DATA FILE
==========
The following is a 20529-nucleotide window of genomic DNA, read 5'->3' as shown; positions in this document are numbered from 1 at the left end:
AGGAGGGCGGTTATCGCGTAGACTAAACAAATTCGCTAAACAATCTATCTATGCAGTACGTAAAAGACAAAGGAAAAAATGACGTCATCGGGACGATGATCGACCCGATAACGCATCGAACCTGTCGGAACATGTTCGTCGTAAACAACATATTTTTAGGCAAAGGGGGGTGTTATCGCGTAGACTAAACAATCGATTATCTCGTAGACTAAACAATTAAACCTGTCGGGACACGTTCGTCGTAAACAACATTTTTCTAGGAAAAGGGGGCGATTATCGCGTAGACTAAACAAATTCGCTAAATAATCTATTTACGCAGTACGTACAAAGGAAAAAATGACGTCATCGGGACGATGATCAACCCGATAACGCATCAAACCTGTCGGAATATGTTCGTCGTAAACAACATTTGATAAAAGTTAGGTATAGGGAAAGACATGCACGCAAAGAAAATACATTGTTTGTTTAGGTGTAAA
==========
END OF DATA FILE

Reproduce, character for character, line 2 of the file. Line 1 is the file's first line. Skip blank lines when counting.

AGGAGGGCGGTTATCGCGTAGACTAAACAAATTCGCTAAACAATCTATCTATGCAGTACGTAAAAGACAAAGGAAAAAATGACGTCATCGGGACGATGATCGACCCGATAACGCATCGAACCTGTCGGAACATGTTCGTCGTAAACAACATATTTTTAGGCAAAGGGGGGTGTTATCGCGTAGACTAAACAATCGATTATCTCGTAGACTAAACAATTAAACCTGTCGGGACACGTTCGTCGTAAACAACATTTTTCTAGGAAAAGGGGGCGATTATCGCGTAGACTAAACAAATTCGCTAAATAATCTATTTACGCAGTACGTACAAAGGAAAAAATGACGTCATCGGGACGATGATCAACCCGATAACGCATCAAACCTGTCGGAATATGTTCGTCGTAAACAACATTTGATAAAAGTTAGGTATAGGGAAAGACATGCACGCAAAGAAAATACATTGTTTGTTTAGGTGTAAA